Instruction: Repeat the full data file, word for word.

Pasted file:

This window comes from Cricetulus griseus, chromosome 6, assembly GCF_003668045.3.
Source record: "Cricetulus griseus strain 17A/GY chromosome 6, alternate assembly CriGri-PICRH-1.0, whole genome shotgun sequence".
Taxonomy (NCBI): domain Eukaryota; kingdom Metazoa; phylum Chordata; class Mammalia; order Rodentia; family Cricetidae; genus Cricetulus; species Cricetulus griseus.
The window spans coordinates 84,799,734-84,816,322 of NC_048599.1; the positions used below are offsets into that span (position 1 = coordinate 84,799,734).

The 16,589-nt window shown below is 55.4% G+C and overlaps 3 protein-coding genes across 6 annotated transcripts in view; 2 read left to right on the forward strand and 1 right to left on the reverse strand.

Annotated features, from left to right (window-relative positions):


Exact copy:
This window comes from Cricetulus griseus, chromosome 6, assembly GCF_003668045.3.
Source record: "Cricetulus griseus strain 17A/GY chromosome 6, alternate assembly CriGri-PICRH-1.0, whole genome shotgun sequence".
Taxonomy (NCBI): domain Eukaryota; kingdom Metazoa; phylum Chordata; class Mammalia; order Rodentia; family Cricetidae; genus Cricetulus; species Cricetulus griseus.
The window spans coordinates 84,799,734-84,816,322 of NC_048599.1; the positions used below are offsets into that span (position 1 = coordinate 84,799,734).

The 16,589-nt window shown below is 55.4% G+C and overlaps 3 protein-coding genes across 6 annotated transcripts in view; 2 read left to right on the forward strand and 1 right to left on the reverse strand.

Annotated features, from left to right (window-relative positions):